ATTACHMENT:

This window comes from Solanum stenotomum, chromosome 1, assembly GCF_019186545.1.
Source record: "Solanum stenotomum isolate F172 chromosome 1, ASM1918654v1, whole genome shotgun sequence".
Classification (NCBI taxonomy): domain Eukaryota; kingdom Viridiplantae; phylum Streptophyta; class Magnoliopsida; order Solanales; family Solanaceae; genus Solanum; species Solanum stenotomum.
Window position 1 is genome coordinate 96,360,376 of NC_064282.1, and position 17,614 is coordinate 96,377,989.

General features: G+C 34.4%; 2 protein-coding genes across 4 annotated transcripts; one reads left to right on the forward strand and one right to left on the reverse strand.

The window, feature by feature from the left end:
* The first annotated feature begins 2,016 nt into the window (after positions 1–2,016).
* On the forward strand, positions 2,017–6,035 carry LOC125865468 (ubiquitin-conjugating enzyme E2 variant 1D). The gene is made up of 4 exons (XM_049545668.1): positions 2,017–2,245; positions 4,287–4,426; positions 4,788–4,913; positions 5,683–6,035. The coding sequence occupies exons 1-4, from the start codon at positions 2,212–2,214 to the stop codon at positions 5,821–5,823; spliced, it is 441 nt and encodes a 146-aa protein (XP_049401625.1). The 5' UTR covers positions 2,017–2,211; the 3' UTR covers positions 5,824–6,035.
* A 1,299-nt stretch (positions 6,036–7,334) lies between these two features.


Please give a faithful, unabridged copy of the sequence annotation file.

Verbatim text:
This window comes from Solanum stenotomum, chromosome 1, assembly GCF_019186545.1.
Source record: "Solanum stenotomum isolate F172 chromosome 1, ASM1918654v1, whole genome shotgun sequence".
Classification (NCBI taxonomy): domain Eukaryota; kingdom Viridiplantae; phylum Streptophyta; class Magnoliopsida; order Solanales; family Solanaceae; genus Solanum; species Solanum stenotomum.
Window position 1 is genome coordinate 96,360,376 of NC_064282.1, and position 17,614 is coordinate 96,377,989.

General features: G+C 34.4%; 2 protein-coding genes across 4 annotated transcripts; one reads left to right on the forward strand and one right to left on the reverse strand.

The window, feature by feature from the left end:
* The first annotated feature begins 2,016 nt into the window (after positions 1–2,016).
* On the forward strand, positions 2,017–6,035 carry LOC125865468 (ubiquitin-conjugating enzyme E2 variant 1D). The gene is made up of 4 exons (XM_049545668.1): positions 2,017–2,245; positions 4,287–4,426; positions 4,788–4,913; positions 5,683–6,035. The coding sequence occupies exons 1-4, from the start codon at positions 2,212–2,214 to the stop codon at positions 5,821–5,823; spliced, it is 441 nt and encodes a 146-aa protein (XP_049401625.1). The 5' UTR covers positions 2,017–2,211; the 3' UTR covers positions 5,824–6,035.
* A 1,299-nt stretch (positions 6,036–7,334) lies between these two features.